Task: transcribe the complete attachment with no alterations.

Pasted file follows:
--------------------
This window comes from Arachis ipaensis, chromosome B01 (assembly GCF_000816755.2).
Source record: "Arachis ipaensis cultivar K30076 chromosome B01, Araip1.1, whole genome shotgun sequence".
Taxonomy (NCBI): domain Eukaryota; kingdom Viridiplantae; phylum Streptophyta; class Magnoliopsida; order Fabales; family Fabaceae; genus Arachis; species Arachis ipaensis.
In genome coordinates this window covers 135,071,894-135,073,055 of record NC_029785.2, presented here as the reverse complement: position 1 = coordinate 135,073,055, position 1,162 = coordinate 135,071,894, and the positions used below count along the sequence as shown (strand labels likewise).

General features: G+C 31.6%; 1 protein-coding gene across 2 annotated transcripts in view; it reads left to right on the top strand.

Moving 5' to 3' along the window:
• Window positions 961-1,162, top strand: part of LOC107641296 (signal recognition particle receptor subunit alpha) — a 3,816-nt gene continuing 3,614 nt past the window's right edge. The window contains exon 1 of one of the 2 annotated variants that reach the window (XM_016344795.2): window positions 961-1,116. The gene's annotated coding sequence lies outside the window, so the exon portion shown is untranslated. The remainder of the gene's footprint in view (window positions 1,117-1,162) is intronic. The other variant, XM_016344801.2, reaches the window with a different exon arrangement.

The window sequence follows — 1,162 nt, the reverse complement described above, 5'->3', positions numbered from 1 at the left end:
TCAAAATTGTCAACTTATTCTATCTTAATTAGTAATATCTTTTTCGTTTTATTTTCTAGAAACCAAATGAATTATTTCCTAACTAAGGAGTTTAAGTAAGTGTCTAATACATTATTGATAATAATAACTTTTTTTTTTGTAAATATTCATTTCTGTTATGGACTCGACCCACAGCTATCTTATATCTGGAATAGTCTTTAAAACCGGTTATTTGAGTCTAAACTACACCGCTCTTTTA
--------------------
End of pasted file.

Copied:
This window comes from Arachis ipaensis, chromosome B01 (assembly GCF_000816755.2).
Source record: "Arachis ipaensis cultivar K30076 chromosome B01, Araip1.1, whole genome shotgun sequence".
Taxonomy (NCBI): domain Eukaryota; kingdom Viridiplantae; phylum Streptophyta; class Magnoliopsida; order Fabales; family Fabaceae; genus Arachis; species Arachis ipaensis.
In genome coordinates this window covers 135,071,894-135,073,055 of record NC_029785.2, presented here as the reverse complement: position 1 = coordinate 135,073,055, position 1,162 = coordinate 135,071,894, and the positions used below count along the sequence as shown (strand labels likewise).

General features: G+C 31.6%; 1 protein-coding gene across 2 annotated transcripts in view; it reads left to right on the top strand.

Moving 5' to 3' along the window:
• Window positions 961-1,162, top strand: part of LOC107641296 (signal recognition particle receptor subunit alpha) — a 3,816-nt gene continuing 3,614 nt past the window's right edge. The window contains exon 1 of one of the 2 annotated variants that reach the window (XM_016344795.2): window positions 961-1,116. The gene's annotated coding sequence lies outside the window, so the exon portion shown is untranslated. The remainder of the gene's footprint in view (window positions 1,117-1,162) is intronic. The other variant, XM_016344801.2, reaches the window with a different exon arrangement.

The window sequence follows — 1,162 nt, the reverse complement described above, 5'->3', positions numbered from 1 at the left end:
TCAAAATTGTCAACTTATTCTATCTTAATTAGTAATATCTTTTTCGTTTTATTTTCTAGAAACCAAATGAATTATTTCCTAACTAAGGAGTTTAAGTAAGTGTCTAATACATTATTGATAATAATAACTTTTTTTTTTGTAAATATTCATTTCTGTTATGGACTCGACCCACAGCTATCTTATATCTGGAATAGTCTTTAAAACCGGTTATTTGAGTCTAAACTACACCGCTCTTTTA